Skip to main content



Gen Y Speaks: I’ve bent right to your wind, Taylor Swift. I've been (too) enchanted by your personal life

I still remember the first time I heard a Taylor Swift song during a long bus ride — I was 20 and was sharing earphones with my best friend on her iPod.

Gen Y Speaks: I’ve bent right to your wind, Taylor Swift. I've been (too) enchanted by your personal life
Follow us on TikTok and Instagram, and join our Telegram channel for the latest updates.

I still remember the first time I heard a Taylor Swift song during a long bus ride — I was 20 and was sharing earphones with my best friend on her iPod.

She had recently discovered and fallen in love with the singer and her songs, one of which was a tune about a girl who had teardrops on her guitar because of an unrequited love named Drew. 

One might think that since I am the same age as Swift (we are both born in 1989), I’d understand a song that Swift wrote as a 17-year-old teenage girl for her debut album at the time.

But my first impressions listening to Swift’s song on that bus was that it sounded like an angsty teen whining about her love life.

And so, I judged my friend’s taste in music negatively, though I now think that I was being rather mean at the time. I also wondered if there was something going on in her love life that I did not know about. 

I took notice of her later albums (Red was my favourite) and spent my early 20s listening to her various heartbreaks and exploits.

Eventually, I lost interest in her music at some point and have never been to any of her concerts when she came to Singapore, namely the Red Tour in 2014 and the 1989 World Tour in the following year.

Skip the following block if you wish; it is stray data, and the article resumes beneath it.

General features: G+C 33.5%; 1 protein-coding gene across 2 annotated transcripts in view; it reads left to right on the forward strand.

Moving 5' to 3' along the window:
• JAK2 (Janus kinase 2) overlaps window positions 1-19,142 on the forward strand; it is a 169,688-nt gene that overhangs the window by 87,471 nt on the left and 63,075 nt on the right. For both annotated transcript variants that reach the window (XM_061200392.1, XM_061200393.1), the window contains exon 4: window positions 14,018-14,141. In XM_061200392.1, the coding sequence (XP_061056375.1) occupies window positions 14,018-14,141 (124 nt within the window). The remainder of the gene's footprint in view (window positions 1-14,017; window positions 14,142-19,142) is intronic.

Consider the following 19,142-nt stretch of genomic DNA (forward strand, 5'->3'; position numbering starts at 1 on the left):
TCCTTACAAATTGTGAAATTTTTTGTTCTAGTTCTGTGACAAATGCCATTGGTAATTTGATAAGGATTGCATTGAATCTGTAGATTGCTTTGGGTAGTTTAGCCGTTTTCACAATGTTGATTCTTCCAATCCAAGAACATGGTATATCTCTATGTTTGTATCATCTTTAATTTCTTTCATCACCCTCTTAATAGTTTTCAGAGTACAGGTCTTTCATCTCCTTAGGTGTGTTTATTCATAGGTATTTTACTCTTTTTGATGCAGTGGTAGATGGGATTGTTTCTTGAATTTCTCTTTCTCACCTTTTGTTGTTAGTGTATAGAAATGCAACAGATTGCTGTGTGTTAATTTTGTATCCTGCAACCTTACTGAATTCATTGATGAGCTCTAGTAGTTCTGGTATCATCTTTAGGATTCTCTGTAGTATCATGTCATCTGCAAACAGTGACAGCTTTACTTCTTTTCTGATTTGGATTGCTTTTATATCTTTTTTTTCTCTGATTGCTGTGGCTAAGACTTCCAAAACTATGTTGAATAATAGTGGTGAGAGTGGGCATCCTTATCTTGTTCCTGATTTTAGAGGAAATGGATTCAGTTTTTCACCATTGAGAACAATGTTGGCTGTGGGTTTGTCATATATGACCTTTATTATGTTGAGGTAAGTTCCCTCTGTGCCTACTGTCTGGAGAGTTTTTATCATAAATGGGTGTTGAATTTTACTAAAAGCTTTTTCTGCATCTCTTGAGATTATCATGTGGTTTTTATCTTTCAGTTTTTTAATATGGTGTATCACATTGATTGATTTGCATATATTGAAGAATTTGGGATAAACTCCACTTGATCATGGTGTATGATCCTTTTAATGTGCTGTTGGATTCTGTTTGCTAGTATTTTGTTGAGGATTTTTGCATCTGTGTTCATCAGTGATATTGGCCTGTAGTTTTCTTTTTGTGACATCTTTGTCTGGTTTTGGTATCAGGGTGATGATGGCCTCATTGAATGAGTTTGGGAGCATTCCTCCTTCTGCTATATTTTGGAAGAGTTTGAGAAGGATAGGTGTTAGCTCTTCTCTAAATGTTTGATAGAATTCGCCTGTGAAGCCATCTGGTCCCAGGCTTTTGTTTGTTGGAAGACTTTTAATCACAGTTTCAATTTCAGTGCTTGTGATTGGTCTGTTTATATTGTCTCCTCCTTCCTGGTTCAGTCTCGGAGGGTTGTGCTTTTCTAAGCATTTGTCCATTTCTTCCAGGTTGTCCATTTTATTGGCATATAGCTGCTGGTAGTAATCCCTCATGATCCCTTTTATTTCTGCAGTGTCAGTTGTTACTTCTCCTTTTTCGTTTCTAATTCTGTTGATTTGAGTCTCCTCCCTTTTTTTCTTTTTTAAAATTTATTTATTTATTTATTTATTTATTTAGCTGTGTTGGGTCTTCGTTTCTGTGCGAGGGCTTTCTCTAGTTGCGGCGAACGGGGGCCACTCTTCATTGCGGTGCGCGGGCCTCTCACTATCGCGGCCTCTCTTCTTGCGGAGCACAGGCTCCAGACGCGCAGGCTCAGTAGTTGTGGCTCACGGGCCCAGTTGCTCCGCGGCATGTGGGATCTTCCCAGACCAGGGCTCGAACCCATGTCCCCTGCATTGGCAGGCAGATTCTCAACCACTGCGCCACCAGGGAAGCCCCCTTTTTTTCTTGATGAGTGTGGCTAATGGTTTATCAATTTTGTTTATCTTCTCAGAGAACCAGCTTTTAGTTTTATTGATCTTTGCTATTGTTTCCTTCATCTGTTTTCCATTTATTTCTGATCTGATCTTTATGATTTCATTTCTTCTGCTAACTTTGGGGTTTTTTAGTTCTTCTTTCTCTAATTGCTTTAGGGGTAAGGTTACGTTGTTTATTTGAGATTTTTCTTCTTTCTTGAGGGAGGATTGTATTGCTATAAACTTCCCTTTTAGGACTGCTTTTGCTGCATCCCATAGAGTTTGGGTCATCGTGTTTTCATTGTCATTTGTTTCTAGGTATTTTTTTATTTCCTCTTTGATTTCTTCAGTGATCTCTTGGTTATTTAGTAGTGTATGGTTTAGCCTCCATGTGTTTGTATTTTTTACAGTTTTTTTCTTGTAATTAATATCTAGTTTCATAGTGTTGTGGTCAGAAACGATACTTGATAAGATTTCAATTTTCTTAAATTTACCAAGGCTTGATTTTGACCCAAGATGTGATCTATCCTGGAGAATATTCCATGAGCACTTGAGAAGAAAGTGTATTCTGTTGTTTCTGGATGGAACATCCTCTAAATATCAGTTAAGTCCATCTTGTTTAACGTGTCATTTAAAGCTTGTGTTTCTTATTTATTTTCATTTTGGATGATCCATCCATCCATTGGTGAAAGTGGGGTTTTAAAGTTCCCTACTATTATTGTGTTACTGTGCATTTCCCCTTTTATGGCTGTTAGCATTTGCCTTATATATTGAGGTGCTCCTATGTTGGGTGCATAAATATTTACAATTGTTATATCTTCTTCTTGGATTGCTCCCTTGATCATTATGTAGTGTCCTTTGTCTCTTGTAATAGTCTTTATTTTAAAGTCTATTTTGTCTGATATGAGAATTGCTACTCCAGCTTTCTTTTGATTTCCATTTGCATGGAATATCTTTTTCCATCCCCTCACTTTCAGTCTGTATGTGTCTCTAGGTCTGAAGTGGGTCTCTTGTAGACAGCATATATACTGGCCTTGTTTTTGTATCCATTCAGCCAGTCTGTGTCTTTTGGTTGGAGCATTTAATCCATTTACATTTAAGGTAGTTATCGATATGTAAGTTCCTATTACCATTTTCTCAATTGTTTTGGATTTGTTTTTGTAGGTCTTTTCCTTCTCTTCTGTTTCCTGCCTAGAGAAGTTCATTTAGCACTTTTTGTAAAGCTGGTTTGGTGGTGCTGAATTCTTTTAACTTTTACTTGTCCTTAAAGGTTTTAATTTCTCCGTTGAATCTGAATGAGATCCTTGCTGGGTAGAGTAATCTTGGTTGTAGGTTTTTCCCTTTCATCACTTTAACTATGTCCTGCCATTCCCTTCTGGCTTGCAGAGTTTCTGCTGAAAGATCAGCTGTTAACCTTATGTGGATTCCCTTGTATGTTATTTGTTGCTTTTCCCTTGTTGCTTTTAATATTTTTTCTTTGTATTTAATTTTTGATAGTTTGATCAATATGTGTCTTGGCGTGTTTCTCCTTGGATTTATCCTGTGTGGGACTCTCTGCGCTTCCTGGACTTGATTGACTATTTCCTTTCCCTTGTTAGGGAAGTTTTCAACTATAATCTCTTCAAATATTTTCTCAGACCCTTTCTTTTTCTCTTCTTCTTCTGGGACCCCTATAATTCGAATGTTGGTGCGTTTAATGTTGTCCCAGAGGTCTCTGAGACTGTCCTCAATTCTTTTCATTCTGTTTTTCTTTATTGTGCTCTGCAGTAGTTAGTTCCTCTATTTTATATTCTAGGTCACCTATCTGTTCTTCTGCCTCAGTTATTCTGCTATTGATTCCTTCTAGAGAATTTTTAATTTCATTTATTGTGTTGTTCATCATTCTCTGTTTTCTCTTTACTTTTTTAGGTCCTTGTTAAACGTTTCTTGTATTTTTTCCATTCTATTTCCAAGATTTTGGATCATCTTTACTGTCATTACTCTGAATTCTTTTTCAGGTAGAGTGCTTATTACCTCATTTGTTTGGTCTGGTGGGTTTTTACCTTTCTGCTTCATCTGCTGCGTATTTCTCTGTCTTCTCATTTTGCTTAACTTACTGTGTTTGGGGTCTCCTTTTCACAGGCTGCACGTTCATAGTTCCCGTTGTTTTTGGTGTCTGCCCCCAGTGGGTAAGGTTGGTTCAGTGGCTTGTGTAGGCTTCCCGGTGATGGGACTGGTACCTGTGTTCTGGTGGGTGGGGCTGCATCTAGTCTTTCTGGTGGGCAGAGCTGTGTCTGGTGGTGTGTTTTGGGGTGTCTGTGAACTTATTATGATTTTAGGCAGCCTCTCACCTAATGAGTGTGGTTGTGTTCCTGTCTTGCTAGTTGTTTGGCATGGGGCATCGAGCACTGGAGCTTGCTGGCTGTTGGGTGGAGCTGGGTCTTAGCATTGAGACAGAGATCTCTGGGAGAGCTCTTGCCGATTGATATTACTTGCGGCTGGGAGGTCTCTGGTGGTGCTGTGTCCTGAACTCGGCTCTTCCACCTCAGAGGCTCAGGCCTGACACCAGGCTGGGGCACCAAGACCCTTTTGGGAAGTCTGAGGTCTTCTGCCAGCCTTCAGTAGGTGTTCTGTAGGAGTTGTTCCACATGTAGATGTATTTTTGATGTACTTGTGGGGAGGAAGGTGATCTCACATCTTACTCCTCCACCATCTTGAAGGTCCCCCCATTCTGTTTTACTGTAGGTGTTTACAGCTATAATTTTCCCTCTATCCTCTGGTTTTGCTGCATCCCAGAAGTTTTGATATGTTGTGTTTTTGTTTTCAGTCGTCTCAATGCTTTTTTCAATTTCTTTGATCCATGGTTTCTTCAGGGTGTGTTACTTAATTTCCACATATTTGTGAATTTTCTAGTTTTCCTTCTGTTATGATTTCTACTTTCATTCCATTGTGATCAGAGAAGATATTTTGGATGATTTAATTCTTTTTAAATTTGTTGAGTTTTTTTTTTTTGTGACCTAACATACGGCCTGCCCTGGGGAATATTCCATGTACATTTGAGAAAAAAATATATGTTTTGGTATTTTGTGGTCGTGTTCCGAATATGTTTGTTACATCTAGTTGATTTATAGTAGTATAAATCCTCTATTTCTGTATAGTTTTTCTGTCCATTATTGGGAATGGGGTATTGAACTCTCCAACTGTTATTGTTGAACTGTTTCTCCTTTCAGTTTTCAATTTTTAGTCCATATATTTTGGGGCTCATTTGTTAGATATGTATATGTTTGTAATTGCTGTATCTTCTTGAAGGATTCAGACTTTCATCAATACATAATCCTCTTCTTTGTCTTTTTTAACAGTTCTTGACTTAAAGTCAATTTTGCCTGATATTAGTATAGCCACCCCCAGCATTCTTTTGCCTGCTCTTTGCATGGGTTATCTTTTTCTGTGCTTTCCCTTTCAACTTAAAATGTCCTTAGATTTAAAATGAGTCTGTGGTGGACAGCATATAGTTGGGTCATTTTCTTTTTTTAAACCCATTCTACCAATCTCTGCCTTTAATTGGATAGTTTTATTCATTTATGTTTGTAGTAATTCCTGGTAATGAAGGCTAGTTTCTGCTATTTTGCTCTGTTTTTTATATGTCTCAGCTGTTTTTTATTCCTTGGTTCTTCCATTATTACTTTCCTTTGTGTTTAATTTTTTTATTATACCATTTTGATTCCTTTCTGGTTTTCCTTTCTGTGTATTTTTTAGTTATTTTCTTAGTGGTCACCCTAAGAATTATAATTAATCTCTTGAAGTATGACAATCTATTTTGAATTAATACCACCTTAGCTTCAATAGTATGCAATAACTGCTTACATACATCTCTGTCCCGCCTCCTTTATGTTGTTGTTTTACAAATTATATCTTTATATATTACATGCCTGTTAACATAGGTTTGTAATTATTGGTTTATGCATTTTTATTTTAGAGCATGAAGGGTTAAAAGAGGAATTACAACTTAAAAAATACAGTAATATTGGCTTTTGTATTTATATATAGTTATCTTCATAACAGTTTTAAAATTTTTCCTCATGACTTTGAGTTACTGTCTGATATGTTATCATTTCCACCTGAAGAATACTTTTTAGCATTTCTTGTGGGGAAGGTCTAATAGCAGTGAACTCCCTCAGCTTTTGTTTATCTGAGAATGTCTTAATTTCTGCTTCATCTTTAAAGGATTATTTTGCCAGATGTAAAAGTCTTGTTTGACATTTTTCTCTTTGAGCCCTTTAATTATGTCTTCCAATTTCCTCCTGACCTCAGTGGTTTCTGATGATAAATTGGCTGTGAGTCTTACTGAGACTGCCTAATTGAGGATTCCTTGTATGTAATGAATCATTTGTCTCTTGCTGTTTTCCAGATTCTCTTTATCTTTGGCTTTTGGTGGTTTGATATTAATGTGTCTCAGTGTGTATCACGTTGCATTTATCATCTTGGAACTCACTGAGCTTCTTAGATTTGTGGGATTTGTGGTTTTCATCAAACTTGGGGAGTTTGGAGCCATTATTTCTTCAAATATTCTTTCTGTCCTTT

But at the height of the pandemic in 2020, Swift collaborated with two of my other favourite artists — Bon Iver and The National. The moody, dreamy vibes of The Long Pond Studio Sessions, a documentary about her album Folklore which featured both artists, really resonated with me at that time. 

After that, I was hooked again. Tay Tay was cool again, in my books.


Even though my music tastes have evolved over the years, I have found her verses mostly on-point.

The confessional, heartfelt nature of her lyrics has always made listening to her songs feel like reading her diary. 

Like her eager fans and self-styled detectives, I remember scrutinising the easter eggs she would drop in her lyrics and music videos for clues about her personal life. 

And even when I stopped listening to her music, my fascination with her private life continued. 

Because I follow her on social media, , I know she has three cute cats — Meredith Grey, Olivia Benson and Benjamin Button — who regularly appear on her Instagram feed. She is close to her mom, who is battling cancer.   

I guess it is also inevitable for Swifties to be overly invested in her love life, and I admittedly am guilty for this too. 

I stopped being a fan of John Mayer (the most-likely villain in her song Dear John), thought Harry Styles (did he inspire the track Style?) was cool, and was confused about her fling with Tom Hiddleston.

Then, I betrayed her by siding with the Kardashians during the infamous phone call in 2016.

Actor Jake Gyllenhall, who dated Swift for three months in 2009 when she was 20 and he was 29, was arguably the protagonist in the fan favourite song All Too Well. He is still a subject of heated debate among her fans. 

In recent months, her whirlwind relationship with Matt Healy of rock band 1975 was in the spotlight because of his past misogynist comments during a podcast surfaced. Many fans expressed their disappointment. They have reportedly split ways.

Explaining the infamous spat between Kanye West and Taylor Swift would require diagrams and timelines, but it is not difficult for any fan to recount, though I won’t attempt to tackle it here.

The point is: Many of her fans would fight to their death for her as if they knew her personally.